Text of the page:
chemical signature

chemical signature

n.
A unique pattern produced by an analytical instrument, such as a spectrometer, indicating the presence of a particular molecule in a test sample.
Mentioned in ?
References in periodicals archive ?
The key is that methane gas from shale has a different chemical signature to conventionally extracted gas.
The researchers used a method called gas chromatography-mass spectrometry to identify organic material preserved in the braziers, detecting marijuana's chemical signature. They found a higher level of THC, the plant's main psychoactive constituent, than the low levels typically seen in wild cannabis plants, indicating it was chosen for its mind-altering qualities.
The chemical signature of the isolated compounds was an exact match to the chemical signature of cannabis."
"The chemical signature was clearly different from the 'native' Milky Way stars," Helmi said.
The formula that helped the astrophysicists at the university develop the experimental Martian soil is based on the chemical signature of the soils on Mars collected by NASA's Curiosity rover, according to a study published in the journal Icarus.
But they kept noticing a chemical signature that was only indoors and not outdoors.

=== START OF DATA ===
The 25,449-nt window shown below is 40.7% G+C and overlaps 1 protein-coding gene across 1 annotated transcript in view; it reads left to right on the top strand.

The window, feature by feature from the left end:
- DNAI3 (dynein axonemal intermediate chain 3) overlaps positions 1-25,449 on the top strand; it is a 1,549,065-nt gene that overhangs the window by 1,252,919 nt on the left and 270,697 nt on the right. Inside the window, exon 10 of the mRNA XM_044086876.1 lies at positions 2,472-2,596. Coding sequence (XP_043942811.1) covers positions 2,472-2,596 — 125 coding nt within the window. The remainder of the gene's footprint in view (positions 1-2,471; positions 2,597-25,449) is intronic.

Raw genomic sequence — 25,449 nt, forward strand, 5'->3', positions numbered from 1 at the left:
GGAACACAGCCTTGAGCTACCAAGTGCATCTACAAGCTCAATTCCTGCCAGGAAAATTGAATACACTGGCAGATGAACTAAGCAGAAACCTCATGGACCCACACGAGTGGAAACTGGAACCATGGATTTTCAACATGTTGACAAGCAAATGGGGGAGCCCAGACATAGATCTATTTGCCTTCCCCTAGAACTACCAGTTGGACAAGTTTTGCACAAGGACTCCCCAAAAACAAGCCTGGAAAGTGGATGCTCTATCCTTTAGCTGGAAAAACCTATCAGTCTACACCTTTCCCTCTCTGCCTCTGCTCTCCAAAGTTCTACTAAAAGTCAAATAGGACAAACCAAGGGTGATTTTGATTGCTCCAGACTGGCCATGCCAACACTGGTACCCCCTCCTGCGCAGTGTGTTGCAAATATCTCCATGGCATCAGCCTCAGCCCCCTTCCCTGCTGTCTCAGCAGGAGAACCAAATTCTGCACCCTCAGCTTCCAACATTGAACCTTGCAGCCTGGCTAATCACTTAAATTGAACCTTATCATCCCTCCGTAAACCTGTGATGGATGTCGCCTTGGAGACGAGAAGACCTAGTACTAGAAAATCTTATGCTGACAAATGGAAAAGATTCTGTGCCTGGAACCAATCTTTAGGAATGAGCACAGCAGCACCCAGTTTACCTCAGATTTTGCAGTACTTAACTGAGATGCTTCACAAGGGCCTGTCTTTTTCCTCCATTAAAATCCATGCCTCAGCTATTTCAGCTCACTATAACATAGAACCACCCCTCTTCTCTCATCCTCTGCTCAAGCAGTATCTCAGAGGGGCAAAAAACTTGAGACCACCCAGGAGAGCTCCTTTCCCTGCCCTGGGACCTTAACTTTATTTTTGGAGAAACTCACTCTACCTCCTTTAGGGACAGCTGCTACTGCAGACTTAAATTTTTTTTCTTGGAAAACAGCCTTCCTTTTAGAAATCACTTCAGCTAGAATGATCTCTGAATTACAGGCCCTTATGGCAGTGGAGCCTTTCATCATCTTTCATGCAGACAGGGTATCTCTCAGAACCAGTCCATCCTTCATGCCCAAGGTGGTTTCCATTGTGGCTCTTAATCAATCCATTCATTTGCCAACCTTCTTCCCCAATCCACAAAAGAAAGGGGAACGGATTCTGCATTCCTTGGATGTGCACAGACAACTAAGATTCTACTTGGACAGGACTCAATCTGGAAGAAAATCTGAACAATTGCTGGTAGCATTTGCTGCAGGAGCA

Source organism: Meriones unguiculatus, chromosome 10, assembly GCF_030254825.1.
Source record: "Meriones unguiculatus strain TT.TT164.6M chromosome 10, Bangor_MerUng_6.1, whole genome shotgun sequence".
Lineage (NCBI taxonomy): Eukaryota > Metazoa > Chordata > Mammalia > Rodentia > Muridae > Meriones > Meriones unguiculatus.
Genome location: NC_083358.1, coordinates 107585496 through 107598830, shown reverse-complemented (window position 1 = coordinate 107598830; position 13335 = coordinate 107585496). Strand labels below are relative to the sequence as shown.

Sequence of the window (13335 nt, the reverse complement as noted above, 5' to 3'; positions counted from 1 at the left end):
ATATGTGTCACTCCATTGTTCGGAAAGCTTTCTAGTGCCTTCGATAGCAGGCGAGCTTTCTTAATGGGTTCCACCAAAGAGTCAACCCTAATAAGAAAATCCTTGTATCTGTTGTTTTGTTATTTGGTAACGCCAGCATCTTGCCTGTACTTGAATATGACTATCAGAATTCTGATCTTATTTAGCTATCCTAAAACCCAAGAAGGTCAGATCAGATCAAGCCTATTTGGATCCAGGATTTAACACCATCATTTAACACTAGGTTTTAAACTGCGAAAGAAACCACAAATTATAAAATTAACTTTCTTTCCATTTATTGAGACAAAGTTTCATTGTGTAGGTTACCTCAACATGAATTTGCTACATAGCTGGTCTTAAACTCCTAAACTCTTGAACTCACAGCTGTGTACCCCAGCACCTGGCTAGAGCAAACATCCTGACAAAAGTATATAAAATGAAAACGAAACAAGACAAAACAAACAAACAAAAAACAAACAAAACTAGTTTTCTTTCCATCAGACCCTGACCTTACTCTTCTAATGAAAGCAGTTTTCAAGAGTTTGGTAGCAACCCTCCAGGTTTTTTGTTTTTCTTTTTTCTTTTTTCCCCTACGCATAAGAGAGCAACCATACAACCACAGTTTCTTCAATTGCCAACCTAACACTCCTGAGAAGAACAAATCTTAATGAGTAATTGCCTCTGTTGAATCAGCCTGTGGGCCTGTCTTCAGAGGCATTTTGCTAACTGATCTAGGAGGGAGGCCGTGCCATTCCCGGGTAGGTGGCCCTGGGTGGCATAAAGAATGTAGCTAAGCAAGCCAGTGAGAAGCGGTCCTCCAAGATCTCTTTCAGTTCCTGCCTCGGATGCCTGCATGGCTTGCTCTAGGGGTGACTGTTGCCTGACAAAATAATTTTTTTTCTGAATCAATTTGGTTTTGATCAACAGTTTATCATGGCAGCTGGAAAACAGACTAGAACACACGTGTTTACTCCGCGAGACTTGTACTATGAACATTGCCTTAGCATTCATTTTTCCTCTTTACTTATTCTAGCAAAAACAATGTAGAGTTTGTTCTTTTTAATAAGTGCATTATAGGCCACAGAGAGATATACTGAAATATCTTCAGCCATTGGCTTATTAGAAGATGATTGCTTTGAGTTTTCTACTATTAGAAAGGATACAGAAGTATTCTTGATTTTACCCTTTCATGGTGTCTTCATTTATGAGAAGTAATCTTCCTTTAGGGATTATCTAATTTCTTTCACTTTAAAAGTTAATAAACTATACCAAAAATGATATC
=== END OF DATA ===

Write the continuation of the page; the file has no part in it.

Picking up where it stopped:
A graduate student working with them was surveying chemicals in a classroom about 20 feet from DeCarlo's office, and came across a mysterious chemical signature they couldn't explain.
'If you look at the chemical signature of the remains, it becomes clear that this was a population that knew how to manipulate the soil and harvest from the sea,' says Cat Jarman, who has recently published two papers on data she gleaned from ancient islander's rib fragments.
"If we take a fish, we can measure its chemical signature and relate it to the signature of leaves and the signature of algae to work out where it's getting its food from," the researcher added.
While studying the wind transport of water vapor, they found that the vapor's chemical signature gave clues to the type of pollution it came from, suggesting that "there's a lot of potential to use it to improve our understanding of urban air pollution," according to Gabe Bowen, coauthor of the research, which recently appeared in the Proceedings of the National Academy of Sciences.
Marshall is working with her colleague, Craig Marshall, associate professor of geology at KU, to improve the way scientists detect condensed aromatic carbon, thought to be a chemical signature of astrobiology, space.com reported.
Biological agents, chemicals that comprise poison gas and the materials found in explosives all give off a chemical signature, he noted.